New configure option RTEMS_VIRTUAL

Joel Sherrill joel.sherrill at
Tue Sep 17 15:08:38 UTC 2013

On 9/17/2013 9:51 AM, Rempel, Cynthia wrote:
>> ________________________________________
>> From: rtems-devel-bounces at [rtems-devel-bounces at] on behalf of Philipp Eppelt [philipp.eppelt at]
>> Sent: Tuesday, September 17, 2013 5:49 AM
>> To: rtems-devel at
>> Subject: New configure option RTEMS_VIRTUAL
> <snip>
>> The only satisfying way to compile the interrupt code dependent on
>> native or virtual environment is to introduce a configuration option
>> Other options:
>> :Introduce a new CPU target:
>> Besides i386 a new CPU i386-virtual could be introduced. This adds a lot
>> of duplicated code. The only difference would be 160 lines of code.
>> In the future this option can be used for other projects virtualizing
>> RTEMS on top of some hypervisor with any target CPU.
>> Do you have other ideas?
> Yes, option 3 could be to give the user the option of i386-virtual which would set the ax_rtems_virtual macro in, so it would look like option 2 to the user and look like option 1 to the build-system... but if we're planning to have a virtual bsp for different architectures, we'd want to decide if option 3 is more desirable than option 1 or 2...
I expect we will end up with hypervisor support for multiple hypervisors
and on the x86, sparc, arm and powerpc architectures.

I know there are unmerged hypervisor ports for the sparc and and pretty
sure for the arm on L4.

If you change the target name, you need to ensure that the target name
change doesn't negatively impact tool name, target dependent configure
logic, etc.

Part of this project was to lay the general groundwork as a pattern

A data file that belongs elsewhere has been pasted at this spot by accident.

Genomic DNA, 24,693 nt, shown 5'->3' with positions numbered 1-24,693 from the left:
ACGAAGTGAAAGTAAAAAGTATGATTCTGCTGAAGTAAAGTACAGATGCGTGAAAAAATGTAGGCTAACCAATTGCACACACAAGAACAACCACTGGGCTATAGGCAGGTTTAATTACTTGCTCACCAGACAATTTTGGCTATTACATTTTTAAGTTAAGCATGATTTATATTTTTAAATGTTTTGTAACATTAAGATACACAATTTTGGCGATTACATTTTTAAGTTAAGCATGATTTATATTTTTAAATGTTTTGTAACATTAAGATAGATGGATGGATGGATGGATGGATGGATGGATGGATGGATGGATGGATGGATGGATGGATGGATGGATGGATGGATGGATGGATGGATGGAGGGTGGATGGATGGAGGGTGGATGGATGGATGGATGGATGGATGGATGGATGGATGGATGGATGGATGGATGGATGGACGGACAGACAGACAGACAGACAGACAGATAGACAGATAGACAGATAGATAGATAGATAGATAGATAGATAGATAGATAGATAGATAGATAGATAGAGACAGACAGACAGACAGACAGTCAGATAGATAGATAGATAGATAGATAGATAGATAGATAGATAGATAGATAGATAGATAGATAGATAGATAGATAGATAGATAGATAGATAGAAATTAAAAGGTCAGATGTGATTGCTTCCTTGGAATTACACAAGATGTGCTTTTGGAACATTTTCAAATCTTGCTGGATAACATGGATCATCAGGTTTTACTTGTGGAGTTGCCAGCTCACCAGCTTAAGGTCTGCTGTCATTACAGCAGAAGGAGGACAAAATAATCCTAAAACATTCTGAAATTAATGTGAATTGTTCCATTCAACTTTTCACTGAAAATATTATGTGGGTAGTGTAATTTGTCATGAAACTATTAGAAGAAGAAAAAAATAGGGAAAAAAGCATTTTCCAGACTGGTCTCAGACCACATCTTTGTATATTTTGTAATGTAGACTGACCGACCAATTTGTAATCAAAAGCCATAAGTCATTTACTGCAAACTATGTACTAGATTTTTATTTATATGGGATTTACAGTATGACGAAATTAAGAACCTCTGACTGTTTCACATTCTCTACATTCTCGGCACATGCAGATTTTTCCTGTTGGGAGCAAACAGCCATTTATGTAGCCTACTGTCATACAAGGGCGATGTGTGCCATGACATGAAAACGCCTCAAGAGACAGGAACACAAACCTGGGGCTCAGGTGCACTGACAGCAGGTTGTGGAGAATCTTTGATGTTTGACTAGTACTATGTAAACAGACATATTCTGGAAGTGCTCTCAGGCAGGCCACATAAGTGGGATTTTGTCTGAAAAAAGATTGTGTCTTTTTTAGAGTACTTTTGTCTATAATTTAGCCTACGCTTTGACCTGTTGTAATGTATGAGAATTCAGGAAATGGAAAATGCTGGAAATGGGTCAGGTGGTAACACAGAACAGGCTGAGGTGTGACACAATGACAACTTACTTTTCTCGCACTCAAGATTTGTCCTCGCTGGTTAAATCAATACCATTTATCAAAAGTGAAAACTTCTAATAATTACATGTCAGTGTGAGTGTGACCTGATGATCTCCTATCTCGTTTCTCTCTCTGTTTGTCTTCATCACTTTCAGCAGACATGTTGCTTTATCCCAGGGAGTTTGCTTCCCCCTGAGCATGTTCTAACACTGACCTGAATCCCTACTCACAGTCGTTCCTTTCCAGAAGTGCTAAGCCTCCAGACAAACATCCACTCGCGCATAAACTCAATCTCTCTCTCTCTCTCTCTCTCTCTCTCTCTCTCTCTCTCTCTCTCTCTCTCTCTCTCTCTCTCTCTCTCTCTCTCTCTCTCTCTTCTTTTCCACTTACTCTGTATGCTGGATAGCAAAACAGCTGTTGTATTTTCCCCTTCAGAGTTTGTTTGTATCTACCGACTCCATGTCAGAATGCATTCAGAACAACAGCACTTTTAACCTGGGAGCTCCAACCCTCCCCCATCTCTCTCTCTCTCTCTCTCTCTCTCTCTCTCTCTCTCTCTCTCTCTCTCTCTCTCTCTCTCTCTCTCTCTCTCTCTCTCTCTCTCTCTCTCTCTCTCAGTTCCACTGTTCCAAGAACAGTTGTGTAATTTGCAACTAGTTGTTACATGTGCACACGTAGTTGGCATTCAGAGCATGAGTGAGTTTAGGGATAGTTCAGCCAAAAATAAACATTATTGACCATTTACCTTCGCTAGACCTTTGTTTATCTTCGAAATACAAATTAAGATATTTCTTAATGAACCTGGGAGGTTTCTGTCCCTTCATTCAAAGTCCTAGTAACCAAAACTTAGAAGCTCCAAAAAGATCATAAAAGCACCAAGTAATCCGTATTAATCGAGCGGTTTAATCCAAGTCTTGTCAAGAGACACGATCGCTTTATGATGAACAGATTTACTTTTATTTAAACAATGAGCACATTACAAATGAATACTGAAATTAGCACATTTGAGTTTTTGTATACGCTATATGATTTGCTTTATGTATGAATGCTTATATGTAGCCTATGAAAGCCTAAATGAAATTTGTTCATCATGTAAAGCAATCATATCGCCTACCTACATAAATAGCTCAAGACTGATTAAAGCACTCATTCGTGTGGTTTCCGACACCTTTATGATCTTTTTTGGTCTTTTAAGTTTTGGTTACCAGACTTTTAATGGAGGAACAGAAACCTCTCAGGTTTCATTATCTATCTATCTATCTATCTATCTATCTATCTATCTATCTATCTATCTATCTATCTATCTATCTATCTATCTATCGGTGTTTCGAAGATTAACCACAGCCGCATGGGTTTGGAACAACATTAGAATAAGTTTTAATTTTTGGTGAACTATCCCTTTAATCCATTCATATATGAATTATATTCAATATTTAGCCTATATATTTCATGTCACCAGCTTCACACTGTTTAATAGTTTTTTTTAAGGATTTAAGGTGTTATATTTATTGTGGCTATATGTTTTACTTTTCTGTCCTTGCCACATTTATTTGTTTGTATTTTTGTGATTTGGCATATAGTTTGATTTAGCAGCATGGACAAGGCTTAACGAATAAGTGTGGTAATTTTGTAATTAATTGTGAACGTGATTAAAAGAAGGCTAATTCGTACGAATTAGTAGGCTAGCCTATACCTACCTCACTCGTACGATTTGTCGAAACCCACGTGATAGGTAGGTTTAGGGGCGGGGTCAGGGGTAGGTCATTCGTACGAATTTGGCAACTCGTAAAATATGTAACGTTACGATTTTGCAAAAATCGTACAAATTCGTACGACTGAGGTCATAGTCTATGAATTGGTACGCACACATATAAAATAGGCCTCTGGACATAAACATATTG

for supporting other hypervisors on x86 and other architectures.
As is typically the case with RTEMS, the solution must be general.
>> What do you think about this?
> Could you provide links in your projects rtems wiki page to the 160 lines of code so a student making a virtual target for a different architecture would know where to start?
> Could you also document why inline functions were unsatisfactory?
One of the cases was interrupt disable/enable. They need to be inlined 
for speed
and have to be virtualized with the hypervisor because (1) you don't 
have permission
to do it in a virtual environment and (2) it may require special 
handling by the

Some of the other cases I have seen are during context switches where
certain bits or registers are off limits when virtualized.

Also the interrupt dispatching can be impacted. This is often on the BSP
side of the code tree so not as much of a problem but still not the same
virtual or real hardware.

It's not the quantity of code in this case, it is the precision of what
differs and how it impacts performance and behavior.

But I would like a full list. This is just from memory.
> Thanks!
> Cindy
> _______________________________________________
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> rtems-devel at

Joel Sherrill, Ph.D.             Director of Research & Development
joel.sherrill at        On-Line Applications Research
Ask me about RTEMS: a free RTOS  Huntsville AL 35805
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